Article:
The crypto market collapse last year was accompanied by slowing investment in the financial technology space in a broader manner.
Sources reveal that the United Kingdom’s crypto and fintech industries witnessed investments plunge in the latter half of 2022 amid a combination of turbulent macroeconomic conditions and record-high inflation.
According to figures released by KPMG, a global professional services network and one of the Big Four accounting organizations, businesses in the region completed 591 fintech deals last year, compared to 724 in 2021.
Notably, the report highlights that the figures denote a $22 billion drop in fintech investment in 2022 to just $17 billion in 2021, marking a total of 60% decline. Sources suggest that the drop reflects the approximate equal drop in total cryptocurrency market capitalization within the specified period. The crypto market cap fell from $3 trillion in November 2021 to under $800 billion in December 2022.
According to Karim Haji, a partner at KPMG, fintech investments also seemed to dry up as the crypto market entered free fall last year. He added that the year’s first half saw more investments than the second half. He said:
The variance highlights the shift in investor sentiment in the face of increasing geopolitical challenges leading to the lack of IPO exits, the downward pressure on valuations, and market turbulence.
In 2022, several huge downfalls like that of Celsius, Voyager, and Terra occurred around the mid-last year, which led to the collapse of the crypto exchange FTX in November.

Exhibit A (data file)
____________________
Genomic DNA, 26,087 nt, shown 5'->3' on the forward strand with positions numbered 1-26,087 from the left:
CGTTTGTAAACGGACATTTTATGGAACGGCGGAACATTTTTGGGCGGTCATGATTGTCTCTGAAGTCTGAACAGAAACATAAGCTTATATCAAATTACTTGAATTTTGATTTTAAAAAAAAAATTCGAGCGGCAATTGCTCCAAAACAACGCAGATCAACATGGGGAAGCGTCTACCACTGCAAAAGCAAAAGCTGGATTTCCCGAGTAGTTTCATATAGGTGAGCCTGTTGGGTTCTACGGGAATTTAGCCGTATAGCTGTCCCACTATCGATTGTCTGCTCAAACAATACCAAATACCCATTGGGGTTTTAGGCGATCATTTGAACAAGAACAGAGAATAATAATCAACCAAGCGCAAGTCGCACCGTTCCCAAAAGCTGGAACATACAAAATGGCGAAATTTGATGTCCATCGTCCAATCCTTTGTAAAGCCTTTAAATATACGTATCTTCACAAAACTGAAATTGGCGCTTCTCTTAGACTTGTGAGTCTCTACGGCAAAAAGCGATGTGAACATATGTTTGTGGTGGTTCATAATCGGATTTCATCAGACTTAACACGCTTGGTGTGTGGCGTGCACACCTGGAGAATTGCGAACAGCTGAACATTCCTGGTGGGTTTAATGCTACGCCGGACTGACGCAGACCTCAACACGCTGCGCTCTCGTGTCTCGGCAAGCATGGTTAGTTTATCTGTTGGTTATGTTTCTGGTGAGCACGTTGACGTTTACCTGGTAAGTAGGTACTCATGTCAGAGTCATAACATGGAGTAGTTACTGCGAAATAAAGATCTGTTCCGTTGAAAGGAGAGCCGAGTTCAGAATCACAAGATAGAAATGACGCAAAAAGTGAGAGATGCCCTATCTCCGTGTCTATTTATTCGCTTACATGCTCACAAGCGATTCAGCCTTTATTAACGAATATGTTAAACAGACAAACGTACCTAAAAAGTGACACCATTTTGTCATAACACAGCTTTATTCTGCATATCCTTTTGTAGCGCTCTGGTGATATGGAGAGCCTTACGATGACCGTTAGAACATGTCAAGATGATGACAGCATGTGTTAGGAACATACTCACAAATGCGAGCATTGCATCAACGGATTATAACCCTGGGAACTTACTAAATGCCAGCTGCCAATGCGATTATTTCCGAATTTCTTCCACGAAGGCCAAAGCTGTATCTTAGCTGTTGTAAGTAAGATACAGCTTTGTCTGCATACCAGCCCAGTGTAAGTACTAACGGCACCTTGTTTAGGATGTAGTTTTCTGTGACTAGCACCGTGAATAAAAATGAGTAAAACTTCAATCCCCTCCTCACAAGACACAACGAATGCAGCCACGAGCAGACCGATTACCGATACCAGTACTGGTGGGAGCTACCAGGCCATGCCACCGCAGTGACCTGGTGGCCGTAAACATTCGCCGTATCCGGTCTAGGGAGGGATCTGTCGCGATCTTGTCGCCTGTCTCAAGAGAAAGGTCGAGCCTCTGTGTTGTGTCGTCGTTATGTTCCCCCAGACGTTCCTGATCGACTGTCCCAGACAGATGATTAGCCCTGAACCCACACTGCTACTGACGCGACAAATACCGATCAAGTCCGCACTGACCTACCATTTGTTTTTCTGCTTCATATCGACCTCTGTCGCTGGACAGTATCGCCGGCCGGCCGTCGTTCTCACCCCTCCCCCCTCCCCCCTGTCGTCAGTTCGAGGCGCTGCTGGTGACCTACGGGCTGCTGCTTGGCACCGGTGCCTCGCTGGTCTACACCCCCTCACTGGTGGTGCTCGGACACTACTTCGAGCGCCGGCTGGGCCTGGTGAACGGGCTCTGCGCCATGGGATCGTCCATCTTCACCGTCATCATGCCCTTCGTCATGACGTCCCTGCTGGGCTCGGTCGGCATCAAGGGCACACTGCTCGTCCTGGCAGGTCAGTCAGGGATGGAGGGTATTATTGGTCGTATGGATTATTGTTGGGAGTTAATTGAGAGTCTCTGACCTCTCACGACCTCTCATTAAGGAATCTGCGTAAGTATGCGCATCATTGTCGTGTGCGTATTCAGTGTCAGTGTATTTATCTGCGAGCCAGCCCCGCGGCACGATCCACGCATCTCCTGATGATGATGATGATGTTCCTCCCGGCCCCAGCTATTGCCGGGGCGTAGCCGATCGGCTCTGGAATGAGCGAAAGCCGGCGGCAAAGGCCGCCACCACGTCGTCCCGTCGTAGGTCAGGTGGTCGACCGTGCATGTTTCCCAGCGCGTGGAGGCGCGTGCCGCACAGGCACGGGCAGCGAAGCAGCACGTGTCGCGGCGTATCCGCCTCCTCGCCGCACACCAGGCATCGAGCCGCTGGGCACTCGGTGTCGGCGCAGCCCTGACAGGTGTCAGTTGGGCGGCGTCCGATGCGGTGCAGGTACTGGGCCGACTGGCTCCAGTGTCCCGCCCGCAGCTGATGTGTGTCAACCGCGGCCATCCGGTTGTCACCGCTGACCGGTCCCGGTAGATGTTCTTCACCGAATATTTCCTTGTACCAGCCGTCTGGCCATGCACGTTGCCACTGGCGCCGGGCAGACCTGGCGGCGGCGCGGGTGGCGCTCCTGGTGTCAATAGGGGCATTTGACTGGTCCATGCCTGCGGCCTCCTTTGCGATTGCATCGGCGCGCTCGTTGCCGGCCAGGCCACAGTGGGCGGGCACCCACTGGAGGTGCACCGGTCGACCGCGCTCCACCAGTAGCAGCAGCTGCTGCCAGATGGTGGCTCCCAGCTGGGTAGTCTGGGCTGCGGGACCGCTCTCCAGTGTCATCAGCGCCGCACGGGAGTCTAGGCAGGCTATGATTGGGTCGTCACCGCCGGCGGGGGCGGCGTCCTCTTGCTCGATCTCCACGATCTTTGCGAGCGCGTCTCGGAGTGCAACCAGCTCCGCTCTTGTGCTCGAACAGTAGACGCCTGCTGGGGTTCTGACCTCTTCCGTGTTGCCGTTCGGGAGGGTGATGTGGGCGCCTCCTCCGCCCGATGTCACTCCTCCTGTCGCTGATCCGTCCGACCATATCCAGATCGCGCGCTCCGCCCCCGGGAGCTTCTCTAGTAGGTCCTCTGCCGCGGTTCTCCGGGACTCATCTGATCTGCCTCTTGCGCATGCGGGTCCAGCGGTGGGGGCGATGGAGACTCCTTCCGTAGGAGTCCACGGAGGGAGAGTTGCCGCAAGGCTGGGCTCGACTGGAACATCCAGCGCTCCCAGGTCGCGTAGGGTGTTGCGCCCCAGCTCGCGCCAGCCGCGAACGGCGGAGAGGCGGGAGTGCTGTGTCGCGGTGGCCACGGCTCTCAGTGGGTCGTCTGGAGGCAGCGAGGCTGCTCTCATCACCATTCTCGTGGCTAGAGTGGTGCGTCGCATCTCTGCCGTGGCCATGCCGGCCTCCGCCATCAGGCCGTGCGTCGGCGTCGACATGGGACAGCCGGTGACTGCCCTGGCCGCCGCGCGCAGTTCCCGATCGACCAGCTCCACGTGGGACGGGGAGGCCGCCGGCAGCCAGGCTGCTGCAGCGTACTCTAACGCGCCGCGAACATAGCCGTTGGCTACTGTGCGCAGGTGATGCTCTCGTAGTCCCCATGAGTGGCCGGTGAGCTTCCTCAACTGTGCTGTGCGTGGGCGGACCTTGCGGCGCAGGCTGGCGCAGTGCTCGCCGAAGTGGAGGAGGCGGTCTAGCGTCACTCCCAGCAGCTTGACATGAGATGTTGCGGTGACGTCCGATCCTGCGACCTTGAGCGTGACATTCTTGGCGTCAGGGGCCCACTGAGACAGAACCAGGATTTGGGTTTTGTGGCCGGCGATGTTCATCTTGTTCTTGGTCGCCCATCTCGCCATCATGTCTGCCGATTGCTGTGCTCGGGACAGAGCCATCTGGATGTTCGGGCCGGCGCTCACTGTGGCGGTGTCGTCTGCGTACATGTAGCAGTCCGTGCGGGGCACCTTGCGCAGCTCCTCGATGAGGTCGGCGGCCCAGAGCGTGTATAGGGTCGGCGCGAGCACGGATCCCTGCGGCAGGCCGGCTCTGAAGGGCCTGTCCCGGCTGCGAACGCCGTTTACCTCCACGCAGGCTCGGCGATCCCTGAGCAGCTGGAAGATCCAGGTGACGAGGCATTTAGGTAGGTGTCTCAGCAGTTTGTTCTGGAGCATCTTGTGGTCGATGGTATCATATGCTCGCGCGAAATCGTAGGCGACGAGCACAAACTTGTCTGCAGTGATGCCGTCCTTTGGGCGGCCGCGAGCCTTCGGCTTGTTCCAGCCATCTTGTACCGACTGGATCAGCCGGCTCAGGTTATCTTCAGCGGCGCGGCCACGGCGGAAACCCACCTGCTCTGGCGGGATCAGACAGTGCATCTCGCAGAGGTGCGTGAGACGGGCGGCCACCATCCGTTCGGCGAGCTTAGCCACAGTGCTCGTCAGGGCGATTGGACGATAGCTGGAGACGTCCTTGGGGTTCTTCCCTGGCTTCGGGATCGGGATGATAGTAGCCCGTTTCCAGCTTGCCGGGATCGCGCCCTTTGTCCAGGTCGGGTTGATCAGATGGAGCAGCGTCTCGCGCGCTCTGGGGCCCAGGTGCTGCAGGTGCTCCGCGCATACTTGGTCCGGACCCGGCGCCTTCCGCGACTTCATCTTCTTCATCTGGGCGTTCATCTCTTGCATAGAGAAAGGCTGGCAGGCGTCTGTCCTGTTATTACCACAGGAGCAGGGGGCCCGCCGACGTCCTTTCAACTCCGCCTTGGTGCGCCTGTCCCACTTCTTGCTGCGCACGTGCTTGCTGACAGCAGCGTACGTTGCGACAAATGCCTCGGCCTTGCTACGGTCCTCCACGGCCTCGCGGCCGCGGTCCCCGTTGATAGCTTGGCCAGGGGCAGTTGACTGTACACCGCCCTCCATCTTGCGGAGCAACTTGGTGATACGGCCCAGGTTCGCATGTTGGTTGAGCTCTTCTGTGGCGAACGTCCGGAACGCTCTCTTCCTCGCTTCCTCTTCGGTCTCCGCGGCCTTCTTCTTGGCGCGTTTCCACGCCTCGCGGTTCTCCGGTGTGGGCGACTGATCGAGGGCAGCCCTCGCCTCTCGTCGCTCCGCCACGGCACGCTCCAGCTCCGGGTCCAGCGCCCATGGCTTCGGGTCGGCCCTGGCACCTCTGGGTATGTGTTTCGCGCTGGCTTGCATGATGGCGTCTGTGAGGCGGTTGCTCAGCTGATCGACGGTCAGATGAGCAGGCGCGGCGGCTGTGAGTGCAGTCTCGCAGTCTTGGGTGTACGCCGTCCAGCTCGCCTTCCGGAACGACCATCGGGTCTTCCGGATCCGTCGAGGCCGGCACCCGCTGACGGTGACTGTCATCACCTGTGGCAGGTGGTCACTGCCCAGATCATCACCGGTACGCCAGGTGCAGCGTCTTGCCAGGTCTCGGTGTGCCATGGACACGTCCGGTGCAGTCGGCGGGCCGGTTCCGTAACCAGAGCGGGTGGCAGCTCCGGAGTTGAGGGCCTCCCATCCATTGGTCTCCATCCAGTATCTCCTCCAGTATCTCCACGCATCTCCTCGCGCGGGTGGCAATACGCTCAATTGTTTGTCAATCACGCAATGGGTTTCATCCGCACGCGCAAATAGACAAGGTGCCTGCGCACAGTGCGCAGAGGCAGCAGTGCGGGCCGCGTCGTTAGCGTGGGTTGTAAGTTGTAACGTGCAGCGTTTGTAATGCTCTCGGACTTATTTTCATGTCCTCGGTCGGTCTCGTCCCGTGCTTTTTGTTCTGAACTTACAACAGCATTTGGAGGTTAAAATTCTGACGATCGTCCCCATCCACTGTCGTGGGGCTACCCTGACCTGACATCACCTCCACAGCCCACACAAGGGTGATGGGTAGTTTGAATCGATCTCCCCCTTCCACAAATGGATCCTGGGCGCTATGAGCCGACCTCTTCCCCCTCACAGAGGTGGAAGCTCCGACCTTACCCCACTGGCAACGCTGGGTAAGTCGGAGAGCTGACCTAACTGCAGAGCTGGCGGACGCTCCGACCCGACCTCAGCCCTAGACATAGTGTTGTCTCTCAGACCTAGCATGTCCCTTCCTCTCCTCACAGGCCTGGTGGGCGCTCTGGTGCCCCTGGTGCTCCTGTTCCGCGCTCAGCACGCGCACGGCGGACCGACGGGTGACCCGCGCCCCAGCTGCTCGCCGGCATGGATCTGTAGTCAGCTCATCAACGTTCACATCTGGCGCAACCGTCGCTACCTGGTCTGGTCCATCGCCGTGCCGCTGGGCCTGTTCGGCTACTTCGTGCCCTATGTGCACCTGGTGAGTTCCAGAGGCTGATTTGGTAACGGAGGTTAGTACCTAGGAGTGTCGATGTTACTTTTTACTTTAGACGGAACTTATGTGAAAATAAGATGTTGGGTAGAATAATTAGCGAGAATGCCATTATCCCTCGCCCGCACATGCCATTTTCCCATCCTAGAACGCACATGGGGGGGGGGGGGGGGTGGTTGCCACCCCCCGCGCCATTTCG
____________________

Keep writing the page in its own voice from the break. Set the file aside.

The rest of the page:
Reportedly, the largest drop amongst the UK’s fintech subsectors was payment firms, which absorbed $3.6 billion of investments last year. On the worldwide scale, the fintech firms reaped $161.4 billion across 6000 investment deals last year compared to $238.9 billion in 2021.
With the drop in fintech investments, naturally, investments in crypto and blockchain-specific firms also fell from $30 billion in 2021 to $23.1 billion in 2022. Simultaneously, value locked within DeFi protocols has plunged to $50 billion, down from $180 billion at its peak.
Another report from an American hedge fund specializing in cryptocurrencies published last month showed that venture capital investments in crypto firms fell by over 75% between the fourth quarter of 2021 and the fourth quarter of 2022.
Todayq News reported a few days ago that the happenings in the crypto industry caused a shift in the risk appetite of venture capitalist (VC) firms, with general VC firms reducing their investments in digital assets. However, despite the slowdown in investment from general VCs, crypto-specific VCs remain optimistic about the potential of blockchain technology. In fact, a number of high-profile VC firms, including Andreessen Horowitz and Union Square Ventures, have established dedicated crypto funds to invest specifically in the industry.
Not just that, Credit Sussie, the Swiss investment bank, announced a significant investment in the crypto world, with a $65 million contribution to the fundraising run of Taurus, a digital asset infrastructure dealer last week.
This move represented Credit Suisse’s ongoing efforts to improve its financial results, which have seen mixed balance sheets in recent years. One of the measures taken by the bank to achieve this was a massive spending review, but the move to invest in the crypto sector has also played a role. The latest quarterly report shows that 30% of the bank’s total revenues now come from crypto.